The South American country denied having discussed the issue during US Secretary of Defense Donald Rumsfeld's visit to Asuncion last week
An unexpected visit of the US Secretary of Defense, Donald Rumsfeld, to Paraguay last week sparked rumours about Washington's alleged intentions to build a military base in that South American country. Despite Asuncion denied the story and no official replies from neighbour South American nations were heard, social movements protested against what they call a “Plan Paraguay”, alleging that Washington is preparing his forces to intervene in the country following the example of the “Plan Colombia”, on which the Pentagon has invested billons of dollars to fight leftist rebels.
According to an article in the Bolivian newspaper El Deber, a U.S. base is being developed in Mariscal Estigarribia, 200 kilometers from the border with Bolivia, and reportedly will permit the landing of large aircraft and the housing up to 16,000 troops. A contingent of 500 U.S. troops arrived in Paraguay on July 1 with planes, weapons, equipment, and ammunition.
In declarations to the local press, Paraguayan Defense Minister Roberto Gonzalez denied having discussed such a plan during Rumsfeld's visit to the country. “This matter was not even dealt with, but we expect to increase bilateral cooperation on the military field”, he told the media. Gonzalez confirmed however that more than 400 US soldiers will be deployed in Paraguay by December 2006.
The case attracted the attention of the Argentine media, which speculated about the presence of US troops in the heart of the Mercosur bloc, which includes Argentina, Brazil, Paraguay and Uruguay as full members and has Chile, Bolivia, Peru and Venezuela as associated nations. Neither Argentina nor Brazil officially commented on the rumours.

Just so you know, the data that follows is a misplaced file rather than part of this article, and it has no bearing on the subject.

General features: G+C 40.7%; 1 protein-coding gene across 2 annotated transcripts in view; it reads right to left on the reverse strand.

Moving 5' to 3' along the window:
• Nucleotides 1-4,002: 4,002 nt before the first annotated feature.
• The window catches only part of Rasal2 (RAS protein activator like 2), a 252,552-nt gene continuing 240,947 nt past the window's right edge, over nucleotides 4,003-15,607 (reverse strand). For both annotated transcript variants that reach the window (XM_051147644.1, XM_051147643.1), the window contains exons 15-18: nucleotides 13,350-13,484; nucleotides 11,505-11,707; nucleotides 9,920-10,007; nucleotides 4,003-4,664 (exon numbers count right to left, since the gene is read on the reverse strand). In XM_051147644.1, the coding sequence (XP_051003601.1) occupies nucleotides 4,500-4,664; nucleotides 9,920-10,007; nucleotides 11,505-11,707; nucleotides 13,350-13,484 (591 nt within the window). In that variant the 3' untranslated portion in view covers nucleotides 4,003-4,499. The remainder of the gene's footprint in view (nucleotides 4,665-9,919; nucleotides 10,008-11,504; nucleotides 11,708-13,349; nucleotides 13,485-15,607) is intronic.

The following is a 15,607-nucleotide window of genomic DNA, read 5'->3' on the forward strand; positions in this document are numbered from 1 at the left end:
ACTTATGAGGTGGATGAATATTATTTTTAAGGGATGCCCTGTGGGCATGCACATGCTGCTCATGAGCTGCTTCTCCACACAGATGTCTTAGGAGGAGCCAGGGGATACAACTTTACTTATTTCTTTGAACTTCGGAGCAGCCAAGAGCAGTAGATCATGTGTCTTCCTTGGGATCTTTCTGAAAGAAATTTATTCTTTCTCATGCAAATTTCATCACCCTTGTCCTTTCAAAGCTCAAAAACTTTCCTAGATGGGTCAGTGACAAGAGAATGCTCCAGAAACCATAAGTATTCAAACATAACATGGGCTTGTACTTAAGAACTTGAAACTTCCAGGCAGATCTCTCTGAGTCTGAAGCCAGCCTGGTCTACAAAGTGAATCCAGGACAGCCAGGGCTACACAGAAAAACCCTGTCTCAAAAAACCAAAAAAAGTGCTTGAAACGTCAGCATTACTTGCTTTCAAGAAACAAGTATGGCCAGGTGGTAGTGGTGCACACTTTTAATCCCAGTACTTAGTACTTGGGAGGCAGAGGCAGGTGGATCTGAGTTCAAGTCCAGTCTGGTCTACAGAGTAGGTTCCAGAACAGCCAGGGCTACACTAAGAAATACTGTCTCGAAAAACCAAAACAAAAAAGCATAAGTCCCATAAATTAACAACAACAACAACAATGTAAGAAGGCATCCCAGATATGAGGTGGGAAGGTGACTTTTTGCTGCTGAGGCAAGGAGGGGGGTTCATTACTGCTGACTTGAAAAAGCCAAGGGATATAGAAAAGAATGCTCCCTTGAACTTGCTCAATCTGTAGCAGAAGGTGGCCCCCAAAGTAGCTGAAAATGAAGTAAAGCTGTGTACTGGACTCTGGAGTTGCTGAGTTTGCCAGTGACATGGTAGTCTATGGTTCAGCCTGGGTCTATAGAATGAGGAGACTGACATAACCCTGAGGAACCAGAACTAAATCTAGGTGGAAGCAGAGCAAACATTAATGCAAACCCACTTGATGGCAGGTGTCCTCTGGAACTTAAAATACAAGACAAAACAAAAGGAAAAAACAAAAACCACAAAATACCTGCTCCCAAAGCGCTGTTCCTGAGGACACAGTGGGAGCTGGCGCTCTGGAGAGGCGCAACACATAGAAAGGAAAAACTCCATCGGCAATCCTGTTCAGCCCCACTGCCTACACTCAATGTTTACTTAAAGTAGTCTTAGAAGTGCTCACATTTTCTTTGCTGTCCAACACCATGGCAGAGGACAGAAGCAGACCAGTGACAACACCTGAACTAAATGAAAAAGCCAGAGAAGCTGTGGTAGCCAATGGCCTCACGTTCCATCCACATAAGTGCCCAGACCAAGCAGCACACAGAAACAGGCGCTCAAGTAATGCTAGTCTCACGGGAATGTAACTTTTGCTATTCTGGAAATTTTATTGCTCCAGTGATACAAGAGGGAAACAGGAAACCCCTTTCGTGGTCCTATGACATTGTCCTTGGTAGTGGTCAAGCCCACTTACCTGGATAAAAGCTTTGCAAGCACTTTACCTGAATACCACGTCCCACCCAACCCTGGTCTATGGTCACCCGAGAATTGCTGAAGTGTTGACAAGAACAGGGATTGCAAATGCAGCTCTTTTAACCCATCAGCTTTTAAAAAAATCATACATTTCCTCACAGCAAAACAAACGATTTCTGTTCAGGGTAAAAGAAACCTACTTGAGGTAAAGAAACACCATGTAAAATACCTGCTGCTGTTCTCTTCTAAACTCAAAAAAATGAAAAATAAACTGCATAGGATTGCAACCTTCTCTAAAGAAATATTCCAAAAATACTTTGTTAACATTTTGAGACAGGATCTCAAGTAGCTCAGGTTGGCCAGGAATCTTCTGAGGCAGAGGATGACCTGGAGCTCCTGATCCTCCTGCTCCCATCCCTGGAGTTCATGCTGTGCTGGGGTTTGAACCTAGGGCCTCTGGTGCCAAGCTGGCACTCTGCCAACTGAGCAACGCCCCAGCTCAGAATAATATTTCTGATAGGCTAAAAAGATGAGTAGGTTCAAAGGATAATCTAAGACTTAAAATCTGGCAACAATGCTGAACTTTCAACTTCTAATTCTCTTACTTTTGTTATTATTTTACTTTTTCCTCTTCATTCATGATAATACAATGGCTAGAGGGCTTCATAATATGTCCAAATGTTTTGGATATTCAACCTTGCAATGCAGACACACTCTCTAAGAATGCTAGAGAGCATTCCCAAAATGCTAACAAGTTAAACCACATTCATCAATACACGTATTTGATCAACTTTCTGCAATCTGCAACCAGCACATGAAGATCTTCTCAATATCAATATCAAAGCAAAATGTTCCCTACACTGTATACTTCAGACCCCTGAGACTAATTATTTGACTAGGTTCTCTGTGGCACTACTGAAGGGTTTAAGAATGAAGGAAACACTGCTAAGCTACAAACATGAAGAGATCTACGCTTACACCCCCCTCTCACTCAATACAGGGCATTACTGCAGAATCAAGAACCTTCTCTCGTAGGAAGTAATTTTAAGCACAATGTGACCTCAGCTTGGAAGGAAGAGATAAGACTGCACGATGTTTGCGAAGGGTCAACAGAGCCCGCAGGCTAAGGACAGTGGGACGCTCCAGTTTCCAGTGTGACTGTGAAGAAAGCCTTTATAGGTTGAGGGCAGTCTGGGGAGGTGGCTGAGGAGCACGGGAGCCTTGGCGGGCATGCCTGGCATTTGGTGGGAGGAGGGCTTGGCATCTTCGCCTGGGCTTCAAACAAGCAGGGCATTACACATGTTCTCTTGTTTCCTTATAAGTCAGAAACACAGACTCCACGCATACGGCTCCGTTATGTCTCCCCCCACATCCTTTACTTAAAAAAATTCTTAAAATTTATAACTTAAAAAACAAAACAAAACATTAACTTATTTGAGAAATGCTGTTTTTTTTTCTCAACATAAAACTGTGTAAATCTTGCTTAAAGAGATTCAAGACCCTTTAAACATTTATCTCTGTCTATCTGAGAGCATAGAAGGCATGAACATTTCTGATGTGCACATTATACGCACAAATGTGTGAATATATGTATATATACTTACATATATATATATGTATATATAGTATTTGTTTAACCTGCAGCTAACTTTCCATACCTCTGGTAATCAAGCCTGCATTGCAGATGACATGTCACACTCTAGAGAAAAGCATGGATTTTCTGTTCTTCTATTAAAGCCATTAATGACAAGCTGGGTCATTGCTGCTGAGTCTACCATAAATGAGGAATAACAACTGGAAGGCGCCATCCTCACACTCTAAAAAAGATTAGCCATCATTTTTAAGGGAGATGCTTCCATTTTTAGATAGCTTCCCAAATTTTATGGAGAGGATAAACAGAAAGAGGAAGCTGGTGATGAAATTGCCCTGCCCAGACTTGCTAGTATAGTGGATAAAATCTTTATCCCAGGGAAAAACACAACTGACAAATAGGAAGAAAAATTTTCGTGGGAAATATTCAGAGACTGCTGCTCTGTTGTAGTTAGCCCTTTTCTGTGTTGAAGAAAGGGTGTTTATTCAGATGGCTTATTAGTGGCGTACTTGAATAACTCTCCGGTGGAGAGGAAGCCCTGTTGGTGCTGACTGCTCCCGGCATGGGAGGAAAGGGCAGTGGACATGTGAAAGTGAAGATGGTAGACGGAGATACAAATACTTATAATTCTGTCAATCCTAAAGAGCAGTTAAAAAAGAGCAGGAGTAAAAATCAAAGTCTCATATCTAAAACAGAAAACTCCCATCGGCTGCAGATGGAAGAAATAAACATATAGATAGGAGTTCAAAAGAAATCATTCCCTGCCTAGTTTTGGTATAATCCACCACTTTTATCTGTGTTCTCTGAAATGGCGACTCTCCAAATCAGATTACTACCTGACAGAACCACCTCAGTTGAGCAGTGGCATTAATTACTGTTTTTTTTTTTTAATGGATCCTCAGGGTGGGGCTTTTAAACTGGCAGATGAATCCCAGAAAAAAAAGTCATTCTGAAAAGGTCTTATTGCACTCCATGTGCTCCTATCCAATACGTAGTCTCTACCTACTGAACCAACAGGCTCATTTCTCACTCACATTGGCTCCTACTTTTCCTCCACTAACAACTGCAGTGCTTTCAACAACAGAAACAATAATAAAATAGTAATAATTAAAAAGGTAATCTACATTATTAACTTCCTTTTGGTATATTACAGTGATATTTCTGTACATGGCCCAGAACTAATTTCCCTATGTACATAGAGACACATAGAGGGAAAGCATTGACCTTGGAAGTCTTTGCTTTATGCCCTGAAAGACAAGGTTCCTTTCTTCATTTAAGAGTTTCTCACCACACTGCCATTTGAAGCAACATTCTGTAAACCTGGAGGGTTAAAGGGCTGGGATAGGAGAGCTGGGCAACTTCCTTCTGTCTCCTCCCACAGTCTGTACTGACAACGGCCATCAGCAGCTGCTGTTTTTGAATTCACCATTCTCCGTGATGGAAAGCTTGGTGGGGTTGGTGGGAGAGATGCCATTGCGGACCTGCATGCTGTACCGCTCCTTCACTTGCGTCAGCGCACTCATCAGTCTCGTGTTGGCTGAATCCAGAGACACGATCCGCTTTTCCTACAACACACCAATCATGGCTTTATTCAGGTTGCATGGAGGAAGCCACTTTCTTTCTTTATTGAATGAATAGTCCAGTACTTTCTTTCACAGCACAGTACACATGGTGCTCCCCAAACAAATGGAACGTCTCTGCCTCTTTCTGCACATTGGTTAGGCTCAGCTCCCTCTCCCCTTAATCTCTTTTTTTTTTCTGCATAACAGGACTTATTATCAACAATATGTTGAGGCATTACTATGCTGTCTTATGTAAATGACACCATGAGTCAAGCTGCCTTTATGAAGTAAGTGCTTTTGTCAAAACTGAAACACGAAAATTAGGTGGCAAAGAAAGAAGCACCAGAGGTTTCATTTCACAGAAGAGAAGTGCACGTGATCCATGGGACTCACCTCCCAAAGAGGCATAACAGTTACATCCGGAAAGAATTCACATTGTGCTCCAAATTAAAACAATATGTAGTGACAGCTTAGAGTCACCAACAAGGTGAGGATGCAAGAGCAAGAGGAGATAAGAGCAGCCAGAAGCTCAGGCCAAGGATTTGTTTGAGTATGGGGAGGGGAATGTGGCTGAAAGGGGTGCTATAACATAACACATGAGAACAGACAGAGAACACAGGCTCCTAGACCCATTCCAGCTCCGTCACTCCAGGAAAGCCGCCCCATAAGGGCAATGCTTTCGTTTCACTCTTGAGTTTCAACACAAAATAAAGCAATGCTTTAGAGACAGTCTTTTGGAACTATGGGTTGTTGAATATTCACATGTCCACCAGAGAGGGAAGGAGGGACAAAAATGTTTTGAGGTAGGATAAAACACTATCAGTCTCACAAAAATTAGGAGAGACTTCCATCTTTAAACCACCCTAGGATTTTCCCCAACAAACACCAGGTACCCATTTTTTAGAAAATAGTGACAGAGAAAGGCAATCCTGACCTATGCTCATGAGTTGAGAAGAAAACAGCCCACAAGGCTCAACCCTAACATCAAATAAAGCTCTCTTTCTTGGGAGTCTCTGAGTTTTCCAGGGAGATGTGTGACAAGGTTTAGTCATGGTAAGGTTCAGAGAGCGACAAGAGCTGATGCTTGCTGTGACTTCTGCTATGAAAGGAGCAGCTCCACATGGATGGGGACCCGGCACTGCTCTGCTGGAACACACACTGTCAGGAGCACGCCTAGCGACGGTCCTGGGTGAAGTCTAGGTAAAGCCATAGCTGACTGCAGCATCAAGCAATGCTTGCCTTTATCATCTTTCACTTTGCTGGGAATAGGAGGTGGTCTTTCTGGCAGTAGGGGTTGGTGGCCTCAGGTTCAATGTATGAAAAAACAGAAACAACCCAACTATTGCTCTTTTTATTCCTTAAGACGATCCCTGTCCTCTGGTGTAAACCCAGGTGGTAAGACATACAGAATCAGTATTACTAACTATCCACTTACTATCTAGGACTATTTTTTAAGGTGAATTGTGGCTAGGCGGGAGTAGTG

However, a source at the Argentine Government did not rule out the US plan to build the base in the Paraguayan Chaco, an oil rich Paraguayan region in the border with Bolivia, which has been scenario of a bloody war between both nations in the 1930's. “They want to have a presence in the area”, the source commented to Pravda.Ru in Buenos Aires, and anticipated that the case will be handled by the local Foreign Ministry.
Even when the story about the base may be ungrounded, Rumsfeld's visit to Asuncion left more doubts than answers as the agenda remains secretive. Let's see. According to the Paraguayan minister, Rumsfeld's visit had an immediate economical benefit for his country, as Washington “has just committed to increase sugar quota to another 6,000 tons this year.” According to his statement, they are expected to expand meat trade, and the US would make customs laws more flexible for Paraguayans.
One should ask if Mr. Rumsfeld is the new US Secretary of Commerce, or what is going on in Bush's administration if the Secretary of Defense deals with trade issues. It is also interesting to see that the visiting secretary asked President Nicanor Duarte about Paraguay's relationship with Cuba and Venezuela, something that concerns another department in the US administration.
Anyway, despite rumours and the contradictory explanations of what Rumsfeld did during his visit to Paraguay, it is certain that Washington is paying more attention to the situation in South America, where newly elected administrations try to keep an independent line in foreign affairs.